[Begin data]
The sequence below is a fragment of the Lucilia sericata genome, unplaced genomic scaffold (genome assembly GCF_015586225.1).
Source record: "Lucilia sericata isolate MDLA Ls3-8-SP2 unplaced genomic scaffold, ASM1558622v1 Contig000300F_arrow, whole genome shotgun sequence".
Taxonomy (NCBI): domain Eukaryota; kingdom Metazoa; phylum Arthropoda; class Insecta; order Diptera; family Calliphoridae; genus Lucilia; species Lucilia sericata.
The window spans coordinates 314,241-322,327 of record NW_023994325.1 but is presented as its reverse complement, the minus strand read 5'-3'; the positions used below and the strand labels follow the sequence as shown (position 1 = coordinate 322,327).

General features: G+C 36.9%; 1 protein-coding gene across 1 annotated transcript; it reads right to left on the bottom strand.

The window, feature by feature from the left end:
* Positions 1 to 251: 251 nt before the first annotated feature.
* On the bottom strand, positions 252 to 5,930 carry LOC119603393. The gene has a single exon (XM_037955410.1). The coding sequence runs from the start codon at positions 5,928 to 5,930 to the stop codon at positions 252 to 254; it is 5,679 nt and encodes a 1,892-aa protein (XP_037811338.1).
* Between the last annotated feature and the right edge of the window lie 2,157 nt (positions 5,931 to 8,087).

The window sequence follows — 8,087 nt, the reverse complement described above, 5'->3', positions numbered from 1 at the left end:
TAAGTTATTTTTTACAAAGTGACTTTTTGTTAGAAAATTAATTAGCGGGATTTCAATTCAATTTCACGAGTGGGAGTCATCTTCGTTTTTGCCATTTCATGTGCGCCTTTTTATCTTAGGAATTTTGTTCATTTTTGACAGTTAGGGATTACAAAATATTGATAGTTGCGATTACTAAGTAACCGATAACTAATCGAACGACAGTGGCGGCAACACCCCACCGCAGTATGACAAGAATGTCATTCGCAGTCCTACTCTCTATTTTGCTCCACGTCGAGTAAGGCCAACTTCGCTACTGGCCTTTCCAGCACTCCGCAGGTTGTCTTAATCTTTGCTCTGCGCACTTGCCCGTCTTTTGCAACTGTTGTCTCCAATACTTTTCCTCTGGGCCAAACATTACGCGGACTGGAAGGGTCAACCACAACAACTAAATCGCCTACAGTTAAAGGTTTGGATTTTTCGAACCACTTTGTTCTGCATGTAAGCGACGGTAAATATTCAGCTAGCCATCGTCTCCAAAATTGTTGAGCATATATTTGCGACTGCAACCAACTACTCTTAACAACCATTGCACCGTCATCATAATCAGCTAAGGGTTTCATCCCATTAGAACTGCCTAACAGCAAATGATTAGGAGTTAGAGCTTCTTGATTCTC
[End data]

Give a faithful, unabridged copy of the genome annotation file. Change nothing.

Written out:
The sequence below is a fragment of the Lucilia sericata genome, unplaced genomic scaffold (genome assembly GCF_015586225.1).
Source record: "Lucilia sericata isolate MDLA Ls3-8-SP2 unplaced genomic scaffold, ASM1558622v1 Contig000300F_arrow, whole genome shotgun sequence".
Taxonomy (NCBI): domain Eukaryota; kingdom Metazoa; phylum Arthropoda; class Insecta; order Diptera; family Calliphoridae; genus Lucilia; species Lucilia sericata.
The window spans coordinates 314,241-322,327 of record NW_023994325.1 but is presented as its reverse complement, the minus strand read 5'-3'; the positions used below and the strand labels follow the sequence as shown (position 1 = coordinate 322,327).

General features: G+C 36.9%; 1 protein-coding gene across 1 annotated transcript; it reads right to left on the bottom strand.

The window, feature by feature from the left end:
* Positions 1 to 251: 251 nt before the first annotated feature.
* On the bottom strand, positions 252 to 5,930 carry LOC119603393. The gene has a single exon (XM_037955410.1). The coding sequence runs from the start codon at positions 5,928 to 5,930 to the stop codon at positions 252 to 254; it is 5,679 nt and encodes a 1,892-aa protein (XP_037811338.1).
* Between the last annotated feature and the right edge of the window lie 2,157 nt (positions 5,931 to 8,087).

The window sequence follows — 8,087 nt, the reverse complement described above, 5'->3', positions numbered from 1 at the left end:
TAAGTTATTTTTTACAAAGTGACTTTTTGTTAGAAAATTAATTAGCGGGATTTCAATTCAATTTCACGAGTGGGAGTCATCTTCGTTTTTGCCATTTCATGTGCGCCTTTTTATCTTAGGAATTTTGTTCATTTTTGACAGTTAGGGATTACAAAATATTGATAGTTGCGATTACTAAGTAACCGATAACTAATCGAACGACAGTGGCGGCAACACCCCACCGCAGTATGACAAGAATGTCATTCGCAGTCCTACTCTCTATTTTGCTCCACGTCGAGTAAGGCCAACTTCGCTACTGGCCTTTCCAGCACTCCGCAGGTTGTCTTAATCTTTGCTCTGCGCACTTGCCCGTCTTTTGCAACTGTTGTCTCCAATACTTTTCCTCTGGGCCAAACATTACGCGGACTGGAAGGGTCAACCACAACAACTAAATCGCCTACAGTTAAAGGTTTGGATTTTTCGAACCACTTTGTTCTGCATGTAAGCGACGGTAAATATTCAGCTAGCCATCGTCTCCAAAATTGTTGAGCATATATTTGCGACTGCAACCAACTACTCTTAACAACCATTGCACCGTCATCATAATCAGCTAAGGGTTTCATCCCATTAGAACTGCCTAACAGCAAATGATTAGGAGTTAGAGCTTCTTGATTCTC